The food when we visited for an early dinner a few weeks ago was dried out, stuck to its serving utensils, overflowing from its containers and generally looking terrible from lack of care and attention. But never mind that the quality and presentation at this location was inferior to the others we had visited, it was the experience in general that bothered me.

We once frequently visited buffets and other all-you-can-eat restaurants, and I often ate way too much. While I’m sure Sweet Tomatoes — which focuses on salad and soup and offers no entrees and few meat choices — would object to be lumped in with other buffets, it’s still an accurate term for this chain that serves big bowls of sloppiness rather than carefully prepared portions of whole foods.

We had visited looking a rare treat, the kind of high-end experience we had found at the chain before. What I got was a stomach ache and strong sense that even being in the place was a betrayal of my commitment to simple living.

Although few people were in the restaurant when we visited, the ones who dined near us reminded me of the overweight, undereducated people I remember from my years of buffet dining.

I was upset about the high price (although I didn’t pay), upset about the low quality, upset about the old memories and especially upset that visiting had been my idea. My stomach felt like I remembered it used to feel every day, my brain seemed less sharp and my head ached.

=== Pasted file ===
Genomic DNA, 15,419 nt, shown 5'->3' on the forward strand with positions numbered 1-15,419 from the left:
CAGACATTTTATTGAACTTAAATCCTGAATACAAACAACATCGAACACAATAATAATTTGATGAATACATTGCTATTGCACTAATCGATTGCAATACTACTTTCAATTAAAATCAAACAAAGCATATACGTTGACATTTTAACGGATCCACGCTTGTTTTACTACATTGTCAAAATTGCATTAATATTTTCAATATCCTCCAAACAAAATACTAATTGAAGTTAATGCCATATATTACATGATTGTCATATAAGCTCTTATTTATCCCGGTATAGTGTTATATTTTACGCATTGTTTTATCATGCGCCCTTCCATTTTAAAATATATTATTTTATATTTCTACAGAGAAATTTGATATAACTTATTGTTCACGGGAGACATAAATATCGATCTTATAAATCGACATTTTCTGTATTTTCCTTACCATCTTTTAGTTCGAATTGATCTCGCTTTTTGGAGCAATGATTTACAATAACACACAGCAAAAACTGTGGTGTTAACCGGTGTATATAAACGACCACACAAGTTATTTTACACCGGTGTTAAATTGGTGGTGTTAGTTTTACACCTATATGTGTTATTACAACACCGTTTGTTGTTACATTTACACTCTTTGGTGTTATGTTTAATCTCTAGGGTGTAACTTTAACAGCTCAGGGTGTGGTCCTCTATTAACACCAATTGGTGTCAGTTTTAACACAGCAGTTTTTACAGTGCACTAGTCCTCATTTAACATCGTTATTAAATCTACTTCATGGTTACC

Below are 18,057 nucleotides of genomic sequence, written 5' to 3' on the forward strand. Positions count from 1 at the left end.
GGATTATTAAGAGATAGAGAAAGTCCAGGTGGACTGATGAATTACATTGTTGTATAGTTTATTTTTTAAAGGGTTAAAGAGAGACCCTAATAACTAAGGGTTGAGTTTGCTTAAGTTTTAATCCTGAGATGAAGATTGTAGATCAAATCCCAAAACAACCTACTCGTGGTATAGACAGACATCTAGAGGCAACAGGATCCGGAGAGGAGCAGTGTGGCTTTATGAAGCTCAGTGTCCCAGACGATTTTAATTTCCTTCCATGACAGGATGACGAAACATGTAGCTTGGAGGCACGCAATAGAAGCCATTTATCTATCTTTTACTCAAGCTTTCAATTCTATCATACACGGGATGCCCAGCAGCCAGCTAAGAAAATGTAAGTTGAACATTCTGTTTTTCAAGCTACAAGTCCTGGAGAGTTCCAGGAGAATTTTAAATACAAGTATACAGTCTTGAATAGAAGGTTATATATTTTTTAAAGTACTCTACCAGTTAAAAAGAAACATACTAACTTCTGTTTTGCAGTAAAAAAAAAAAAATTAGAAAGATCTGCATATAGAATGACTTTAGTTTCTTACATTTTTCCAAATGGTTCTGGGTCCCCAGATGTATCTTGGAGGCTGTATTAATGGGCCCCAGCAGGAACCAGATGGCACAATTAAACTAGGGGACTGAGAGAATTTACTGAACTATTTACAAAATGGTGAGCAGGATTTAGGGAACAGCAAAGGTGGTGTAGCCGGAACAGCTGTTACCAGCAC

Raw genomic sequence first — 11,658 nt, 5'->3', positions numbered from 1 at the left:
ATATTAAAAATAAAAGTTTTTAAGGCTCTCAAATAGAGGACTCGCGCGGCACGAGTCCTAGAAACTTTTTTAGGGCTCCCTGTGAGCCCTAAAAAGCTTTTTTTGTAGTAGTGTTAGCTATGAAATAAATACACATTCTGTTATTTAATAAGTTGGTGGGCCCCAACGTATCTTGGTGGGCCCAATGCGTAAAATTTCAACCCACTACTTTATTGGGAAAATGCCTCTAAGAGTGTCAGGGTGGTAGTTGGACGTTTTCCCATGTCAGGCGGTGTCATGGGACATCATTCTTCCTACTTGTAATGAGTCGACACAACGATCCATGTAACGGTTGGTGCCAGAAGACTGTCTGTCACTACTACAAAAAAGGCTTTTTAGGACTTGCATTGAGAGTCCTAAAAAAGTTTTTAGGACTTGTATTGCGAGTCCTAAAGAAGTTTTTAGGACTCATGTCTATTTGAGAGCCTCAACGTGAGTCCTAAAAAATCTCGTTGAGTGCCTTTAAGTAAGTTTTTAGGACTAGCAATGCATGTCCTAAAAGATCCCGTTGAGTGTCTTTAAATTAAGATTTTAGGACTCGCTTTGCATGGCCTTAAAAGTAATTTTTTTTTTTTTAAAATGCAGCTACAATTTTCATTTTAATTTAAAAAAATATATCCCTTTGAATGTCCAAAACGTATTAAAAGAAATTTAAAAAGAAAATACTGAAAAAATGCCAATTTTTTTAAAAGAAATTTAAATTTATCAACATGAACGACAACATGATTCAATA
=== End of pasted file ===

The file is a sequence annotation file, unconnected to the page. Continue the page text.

I was overfed on low-quality food, and I was depressed.

As I said in my post a few weeks ago, we deserve better than what we’re getting. We deserve good food made by people who care, and that means we deserve food prepared in our homes by hands that serve us with care and compassion.

This post isn’t about Sweet Tomatoes or any other buffet chain. It’s about how sad our way of dealing with food makes me.

I won’t be visiting Sweet Tomatoes again, so I unsubscribed from the company’s email list and unliked its Facebook page.

That company is no longer part of my life, and I’m a better person because I’ve moved on.

Why Trader Joe’s Depresses Me

Trader Joe’s depressed me because it’s about as good as it gets. And I think we humans deserve better than frozen turkey burgers, fried orange chicken pieces and mixed nuts with chunks of peanut brittle in them.